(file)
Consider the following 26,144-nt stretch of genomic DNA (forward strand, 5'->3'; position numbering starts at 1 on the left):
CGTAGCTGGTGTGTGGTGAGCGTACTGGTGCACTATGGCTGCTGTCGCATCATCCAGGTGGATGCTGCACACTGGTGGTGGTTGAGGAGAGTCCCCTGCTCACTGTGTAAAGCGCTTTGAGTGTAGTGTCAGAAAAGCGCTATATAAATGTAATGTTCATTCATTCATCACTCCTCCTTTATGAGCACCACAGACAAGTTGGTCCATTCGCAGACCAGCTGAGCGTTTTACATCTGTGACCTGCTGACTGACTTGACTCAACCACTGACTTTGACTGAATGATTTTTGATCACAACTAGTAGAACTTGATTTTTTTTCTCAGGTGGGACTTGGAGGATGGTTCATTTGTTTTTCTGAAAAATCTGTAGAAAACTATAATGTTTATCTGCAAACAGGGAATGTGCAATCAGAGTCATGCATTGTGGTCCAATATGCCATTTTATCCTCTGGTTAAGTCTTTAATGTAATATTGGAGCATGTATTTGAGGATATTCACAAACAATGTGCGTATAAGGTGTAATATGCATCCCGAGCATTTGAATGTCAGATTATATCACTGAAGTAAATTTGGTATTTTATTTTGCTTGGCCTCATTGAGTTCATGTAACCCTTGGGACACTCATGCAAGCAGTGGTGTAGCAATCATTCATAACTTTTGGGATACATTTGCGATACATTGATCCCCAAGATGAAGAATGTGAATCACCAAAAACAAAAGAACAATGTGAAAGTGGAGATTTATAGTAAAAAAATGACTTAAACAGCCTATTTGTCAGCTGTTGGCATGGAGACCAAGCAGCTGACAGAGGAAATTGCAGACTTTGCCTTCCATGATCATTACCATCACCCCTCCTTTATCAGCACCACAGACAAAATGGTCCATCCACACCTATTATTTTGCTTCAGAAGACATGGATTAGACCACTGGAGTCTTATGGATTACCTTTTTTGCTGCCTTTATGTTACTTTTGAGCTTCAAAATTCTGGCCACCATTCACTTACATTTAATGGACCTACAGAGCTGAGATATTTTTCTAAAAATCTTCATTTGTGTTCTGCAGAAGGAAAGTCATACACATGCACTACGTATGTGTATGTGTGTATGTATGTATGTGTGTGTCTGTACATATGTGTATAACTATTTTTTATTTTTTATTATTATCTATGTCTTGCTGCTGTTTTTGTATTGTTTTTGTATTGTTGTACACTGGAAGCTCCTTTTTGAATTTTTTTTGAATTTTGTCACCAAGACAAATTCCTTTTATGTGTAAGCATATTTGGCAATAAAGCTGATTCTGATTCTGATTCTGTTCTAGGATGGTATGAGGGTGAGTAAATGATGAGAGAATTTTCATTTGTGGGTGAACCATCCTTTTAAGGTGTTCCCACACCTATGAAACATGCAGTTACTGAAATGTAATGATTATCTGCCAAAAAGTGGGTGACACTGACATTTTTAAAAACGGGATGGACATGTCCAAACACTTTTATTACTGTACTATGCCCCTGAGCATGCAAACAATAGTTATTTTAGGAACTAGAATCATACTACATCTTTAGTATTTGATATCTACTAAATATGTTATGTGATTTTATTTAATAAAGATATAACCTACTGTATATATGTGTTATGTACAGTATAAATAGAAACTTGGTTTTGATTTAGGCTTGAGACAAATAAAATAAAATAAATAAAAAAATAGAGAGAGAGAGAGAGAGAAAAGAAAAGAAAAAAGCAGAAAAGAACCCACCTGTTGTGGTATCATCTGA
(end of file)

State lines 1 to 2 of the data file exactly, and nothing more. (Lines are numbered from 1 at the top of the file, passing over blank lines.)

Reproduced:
Consider the following 26,144-nt stretch of genomic DNA (forward strand, 5'->3'; position numbering starts at 1 on the left):
CGTAGCTGGTGTGTGGTGAGCGTACTGGTGCACTATGGCTGCTGTCGCATCATCCAGGTGGATGCTGCACACTGGTGGTGGTTGAGGAGAGTCCCCTGCTCACTGTGTAAAGCGCTTTGAGTGTAGTGTCAGAAAAGCGCTATATAAATGTAATGTTCATTCATTCATCACTCCTCCTTTATGAGCACCACAGACAAGTTGGTCCATTCGCAGACCAGCTGAGCGTTTTACATCTGTGACCTGCTGACTGACTTGACTCAACCACTGACTTTGACTGAATGATTTTTGATCACAACTAGTAGAACTTGATTTTTTTTCTCAGGTGGGACTTGGAGGATGGTTCATTTGTTTTTCTGAAAAATCTGTAGAAAACTATAATGTTTATCTGCAAACAGGGAATGTGCAATCAGAGTCATGCATTGTGGTCCAATATGCCATTTTATCCTCTGGTTAAGTCTTTAATGTAATATTGGAGCATGTATTTGAGGATATTCACAAACAATGTGCGTATAAGGTGTAATATGCATCCCGAGCATTTGAATGTCAGATTATATCACTGAAGTAAATTTGGTATTTTATTTTGCTTGGCCTCATTGAGTTCATGTAACCCTTGGGACACTCATGCAAGCAGTGGTGTAGCAATCATTCATAACTTTTGGGATACATTTGCGATACATTGATCCCCAAGATGAAGAATGTGAATCACCAAAAACAAAAGAACAATGTGAAAGTGGAGATTTATAGTAAAAAAATGACTTAAACAGCCTATTTGTCAGCTGTTGGCATGGAGACCAAGCAGCTGACAGAGGAAATTGCAGACTTTGCCTTCCATGATCATTACCATCACCCCTCCTTTATCAGCACCACAGACAAAATGGTCCATCCACACCTATTATTTTGCTTCAGAAGACATGGATTAGACCACTGGAGTCTTATGGATTACCTTTTTTGCTGCCTTTATGTTACTTTTGAGCTTCAAAATTCTGGCCACCATTCACTTACATTTAATGGACCTACAGAGCTGAGATATTTTTCTAAAAATCTTCATTTGTGTTCTGCAGAAGGAAAGTCATACACATGCACTACGTATGTGTATGTGTGTATGTATGTATGTGTGTGTCTGTACATATGTGTATAACTATTTTTTATTTTTTATTATTATCTATGTCTTGCTGCTGTTTTTGTATTGTTTTTGTATTGTTGTACACTGGAAGCTCCTTTTTGAATTTTTTTTGAATTTTGTCACCAAGACAAATTCCTTTTATGTGTAAGCATATTTGGCAATAAAGCTGATTCTGATTCTGATTCTGTTCTAGGATGGTATGAGGGTGAGTAAATGATGAGAGAATTTTCATTTGTGGGTGAACCATCCTTTTAAGGTGTTCCCACACCTATGAAACATGCAGTTACTGAAATGTAATGATTATCTGCCAAAAAGTGGGTGACACTGACATTTTTAAAAACGGGATGGACATGTCCAAACACTTTTATTACTGTACTATGCCCCTGAGCATGCAAACAATAGTTATTTTAGGAACTAGAATCATACTACATCTTTAGTATTTGATATCTACTAAATATGTTATGTGATTTTATTTAATAAAGATATAACCTACTGTATATATGTGTTATGTACAGTATAAATAGAAACTTGGTTTTGATTTAGGCTTGAGACAAATAAAATAAAATAAATAAAAAAATAGAGAGAGAGAGAGAGAGAAAAGAAAAGAAAAAAGCAGAAAAGAACCCACCTGTTGTGGTATCATCTGA